When Shelagh McLeod’s film Astronaut is released this month, it will be a moment of triumph for the first-time director. Few women, after all, have made their directorial debut at the age of 59 with a major movie starring an Oscar winner.
With Richard Dreyfuss in the lead role (an Academy Award winner in 1978), the film is testament to Shelagh’s tenacity and powers of persuasion.
It also comes as rather wonderful proof of the long-overlooked directorial talent of midlife women: Astronaut has been nominated for five National Film Awards this July. Shelagh is up against Sam Mendes, Guy Ritchie and Ken Loach for Best Director; while Dreyfuss, 72, has also been nominated for Best Actor.
Shelagh McLeod’s film Astronaut will be released on UK film platforms from April 27
Though the film won’t now open in cinemas because of Covid-19, it is still being released digitally.
So how on earth did she do it? As an actress of more than 35 years experience, playing leads on TV including Dr Kate Webster in Peak Practice and Matron Judith Marchant in Holby City, she’s no stranger to the entertainment business, but not exactly a shoo-in for a behind-the-camera role on a major movie either.
The answer is down to a courageous act of midlife reinvention. At the age of 48, McLeod put her acting career on pause to study film at Kingston University, knowing it was a risk, but desperate to scratch an itch she’d long felt. ‘Going back to school was one of the best things I did,’ she says.
Astronaut is about a grandfather who wins a competition to go into space, and focuses unapologetically on the trials of old age.
In the film Angus (Dreyfuss) has lost his wife to dementia, and while his daughter and her husband try to persuade him to move into a retirement home, he refuses to be put out to pasture.
Instead he enters a TV contest to win a seat on a passenger space flight. With his heart problems, it could kill him, but he would rather burn out than fade away.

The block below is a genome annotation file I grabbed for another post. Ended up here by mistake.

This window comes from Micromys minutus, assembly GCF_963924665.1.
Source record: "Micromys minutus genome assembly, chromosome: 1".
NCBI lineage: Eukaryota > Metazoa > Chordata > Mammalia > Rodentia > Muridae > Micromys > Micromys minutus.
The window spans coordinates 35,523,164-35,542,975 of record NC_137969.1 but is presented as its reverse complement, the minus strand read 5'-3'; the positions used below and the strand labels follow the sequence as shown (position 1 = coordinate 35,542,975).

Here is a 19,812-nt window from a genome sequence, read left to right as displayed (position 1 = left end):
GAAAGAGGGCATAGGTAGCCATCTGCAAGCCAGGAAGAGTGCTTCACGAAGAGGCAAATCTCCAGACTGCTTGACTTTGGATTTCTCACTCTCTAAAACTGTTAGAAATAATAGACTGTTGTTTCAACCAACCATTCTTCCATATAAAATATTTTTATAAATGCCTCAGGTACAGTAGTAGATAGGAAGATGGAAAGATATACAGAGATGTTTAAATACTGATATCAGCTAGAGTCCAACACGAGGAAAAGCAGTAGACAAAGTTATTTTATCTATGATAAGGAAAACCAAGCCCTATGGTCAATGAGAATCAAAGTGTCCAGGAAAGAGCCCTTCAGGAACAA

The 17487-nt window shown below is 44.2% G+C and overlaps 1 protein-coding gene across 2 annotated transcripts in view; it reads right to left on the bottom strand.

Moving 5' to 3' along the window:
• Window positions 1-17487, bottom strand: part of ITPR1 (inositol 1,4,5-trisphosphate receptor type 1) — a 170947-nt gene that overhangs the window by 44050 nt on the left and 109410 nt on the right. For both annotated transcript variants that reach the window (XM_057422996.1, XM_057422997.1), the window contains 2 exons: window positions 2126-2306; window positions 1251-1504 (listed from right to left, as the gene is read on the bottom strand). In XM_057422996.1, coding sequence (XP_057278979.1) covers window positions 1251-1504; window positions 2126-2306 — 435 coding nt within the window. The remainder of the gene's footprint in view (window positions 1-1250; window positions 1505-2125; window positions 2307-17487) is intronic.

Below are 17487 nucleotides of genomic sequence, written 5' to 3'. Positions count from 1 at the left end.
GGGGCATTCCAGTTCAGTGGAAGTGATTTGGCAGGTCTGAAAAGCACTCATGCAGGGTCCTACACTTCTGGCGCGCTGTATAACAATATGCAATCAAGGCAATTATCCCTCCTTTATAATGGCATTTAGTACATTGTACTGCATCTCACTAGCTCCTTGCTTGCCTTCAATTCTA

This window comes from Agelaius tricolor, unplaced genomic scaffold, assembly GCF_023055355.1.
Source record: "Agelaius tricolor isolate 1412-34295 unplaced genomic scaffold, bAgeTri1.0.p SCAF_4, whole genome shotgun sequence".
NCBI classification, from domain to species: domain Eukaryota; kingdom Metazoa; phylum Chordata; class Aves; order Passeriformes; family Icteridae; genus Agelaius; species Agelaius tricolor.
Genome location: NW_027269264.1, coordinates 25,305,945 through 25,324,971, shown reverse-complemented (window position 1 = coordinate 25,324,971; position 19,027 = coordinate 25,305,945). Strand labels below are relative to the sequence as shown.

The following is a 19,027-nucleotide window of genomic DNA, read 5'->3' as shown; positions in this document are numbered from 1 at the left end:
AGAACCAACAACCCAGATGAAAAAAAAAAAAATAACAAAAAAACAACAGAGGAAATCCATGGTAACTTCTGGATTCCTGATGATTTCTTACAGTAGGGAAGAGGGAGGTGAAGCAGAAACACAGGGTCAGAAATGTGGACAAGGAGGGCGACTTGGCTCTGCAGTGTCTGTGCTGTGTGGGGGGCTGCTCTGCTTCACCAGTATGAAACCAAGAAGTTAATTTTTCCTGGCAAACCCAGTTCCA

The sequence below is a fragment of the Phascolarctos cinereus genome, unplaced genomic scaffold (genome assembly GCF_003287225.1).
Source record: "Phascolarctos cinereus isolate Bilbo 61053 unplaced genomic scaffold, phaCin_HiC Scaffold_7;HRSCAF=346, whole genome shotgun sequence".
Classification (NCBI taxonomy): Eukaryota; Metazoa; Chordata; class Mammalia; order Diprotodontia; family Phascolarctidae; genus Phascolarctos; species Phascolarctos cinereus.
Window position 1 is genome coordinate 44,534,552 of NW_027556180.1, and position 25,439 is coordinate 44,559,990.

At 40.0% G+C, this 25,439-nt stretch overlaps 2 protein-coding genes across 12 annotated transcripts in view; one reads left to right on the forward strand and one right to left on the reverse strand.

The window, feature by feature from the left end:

At first Shelagh’s script faced repeated rejection. ‘Some financiers wouldn’t entertain a story about the older generation.
Also, I wasn’t an easy sell: a first-time, middle-aged TV actress who wanted to direct,’ she laughs.
Astronaut is about a grandfather who wins a competition to go into space, and focuses unapologetically on the trials of old age. It stars Richard Dreyfuss (pictured)
She had to ‘kick down a lot of doors’, but she and her female producer eventually got the script into Dreyfuss’s hands. ‘His wife, Stella, read it and said: “Richard, you must do this story.” Later, Richard told me he had been looking for a script like this with an uplifting ending.’
After that things moved fast. She raves about Dreyfuss’s wit and humility on set in Ontario, Canada, in midwinter.
‘Like a magician he connects to the camera. He’s also a trooper, he never complained about shooting in freezing weather.’
She wrote Astronaut to challenge taboos about ageing. ‘You get to a certain age and you’re marginalised, you’re forgotten about,’ she says poignantly.
But it is also inspired by events in Shelagh’s own life, including the loss of her parents.
When her mother became very frail at the age of 85, Shelagh and her siblings took the decision to move her into a nursing home.
‘There was this old guy in a wheelchair, sitting in the garden, whether it was raining or boiling hot. He was always looking up at the sky and one day I drummed up the courage and asked: “What is it that you’re looking for up there?” And he replied: “Another go.” It broke my heart.’